• You cannot have studied or prepared too much for this. How much would a consulting job offer matter to you? Compared to getting half a grade better on your final thesis? The last exams? 2-3 months of your life? Many, many applicants study way more for one of the final exams they take, than for getting the job interview right. Which is completely wrong in my opinion.
  • Case interviews can be prepared. Other interview processes in other industries tend to be a bit random, so harder to study. Here, time is invested well.
  • Even if you fail the interviews, you still learn from doing the case studies. It's not a waste at all, doing cases are an intense problem solving/structuring course that will help you in almost any career.
  • Hack: For top consultancies, you can always postpone the interview date. Don't do it last minute, but if you cancel 2-3 weeks in advance they won't like it but also couldn't care less if you come up with an ok reason. And only HR will know that you rescheduled, your interviewer will not.
  • Lastly, the study/prep time is not about grasping the interview process intellectually. You're smart, you will get it quickly. It's about internalizing it and having it come out naturally -- for this, you need practice, practice, practice. It's like a theater play. If you go out on stage and your main worry is to remember the words, how good will you be acting? Only after you master and internalize the basics, you will be able to shine in a live interview.

By the way, in case you wonder, I failed my first interview at Bain badly. One of the case questions was whether a Swiss mayor of a small village should have a ski resort built. After thinking about it for a while, my response was: "Is there enough snow?". (true story)

Afterwards, I postponed all future interviews for a few months, and studied this thing full time. Still bugs me sometimes that I screwed up the Bain interview as I really liked the firm :)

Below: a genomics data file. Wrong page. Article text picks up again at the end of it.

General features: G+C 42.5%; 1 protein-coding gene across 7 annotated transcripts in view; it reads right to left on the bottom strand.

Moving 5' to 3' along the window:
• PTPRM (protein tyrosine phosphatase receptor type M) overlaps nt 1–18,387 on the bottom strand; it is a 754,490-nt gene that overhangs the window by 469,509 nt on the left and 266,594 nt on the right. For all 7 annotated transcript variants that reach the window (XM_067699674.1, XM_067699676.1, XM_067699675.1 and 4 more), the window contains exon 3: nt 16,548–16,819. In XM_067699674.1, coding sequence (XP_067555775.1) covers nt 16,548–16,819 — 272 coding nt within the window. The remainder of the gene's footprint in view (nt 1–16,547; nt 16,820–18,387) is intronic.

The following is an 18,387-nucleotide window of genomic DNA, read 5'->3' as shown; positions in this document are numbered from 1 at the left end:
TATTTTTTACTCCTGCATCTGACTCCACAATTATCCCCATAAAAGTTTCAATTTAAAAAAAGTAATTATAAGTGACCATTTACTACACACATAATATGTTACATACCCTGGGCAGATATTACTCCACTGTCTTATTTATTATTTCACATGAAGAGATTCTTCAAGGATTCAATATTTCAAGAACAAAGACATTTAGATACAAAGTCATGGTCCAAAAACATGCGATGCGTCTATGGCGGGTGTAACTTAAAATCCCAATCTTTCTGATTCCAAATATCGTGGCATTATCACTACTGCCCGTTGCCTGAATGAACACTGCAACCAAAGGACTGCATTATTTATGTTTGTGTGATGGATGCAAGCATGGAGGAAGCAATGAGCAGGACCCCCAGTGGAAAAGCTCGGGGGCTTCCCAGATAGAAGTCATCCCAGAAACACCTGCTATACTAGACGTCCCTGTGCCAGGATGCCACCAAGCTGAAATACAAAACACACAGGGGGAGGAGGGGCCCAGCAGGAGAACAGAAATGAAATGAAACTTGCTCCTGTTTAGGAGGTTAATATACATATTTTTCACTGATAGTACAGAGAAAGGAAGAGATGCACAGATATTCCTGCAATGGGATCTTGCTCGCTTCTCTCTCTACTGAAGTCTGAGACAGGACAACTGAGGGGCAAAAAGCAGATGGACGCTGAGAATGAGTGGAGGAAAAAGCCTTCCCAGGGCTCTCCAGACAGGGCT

A bit late to this, but let me add a few points:

  • Everything you did in life, all the exams, applications, tests, papers, extra-curricular activities, and everything else -- just got you the interview. Every candidate starts from scratch, the stuff before was just the ticket to get to play.
  • Every candidate who gets a consulting interview is far, far above average. Typically, these people have very rarely failed at anything or gotten rejected.
  • You cannot have studied or prepared too much for this. How much would a consulting job offer matter to you? Compared to getting half a grade better on your final thesis? The last exams? 2-3 months of your life? Many, many applicants study way more for one of the final exams they take, than for getting the job interview right. Which is completely wrong in my opinion.
  • Case interviews can be prepared. Other interview processes in other industries tend to be a bit random, so harder to study. Here, time is invested well.
  • Even if you fail the interviews, you still learn from doing the case studies. It's not a waste at all, doing cases are an intense problem solving/structuring course that will help you in almost any career.
  • Hack: For top consultancies, you can always postpone the interview date. Don't do it last minute, but if you cancel 2-3 weeks in advance they won't like it but also couldn't care less if you come up with an ok reason. And only HR will know that you rescheduled, your interviewer will not.
  • Lastly, the study/prep time is not about grasping the interview process intellectually. You're smart, you will get it quickly. It's about internalizing it and having it come out naturally -- for this, you need practice, practice, practice. It's like a theater play. If you go out on stage and your main worry is to remember the words, how good will you be acting? Only after you master and internalize the basics, you will be able to shine in a live interview.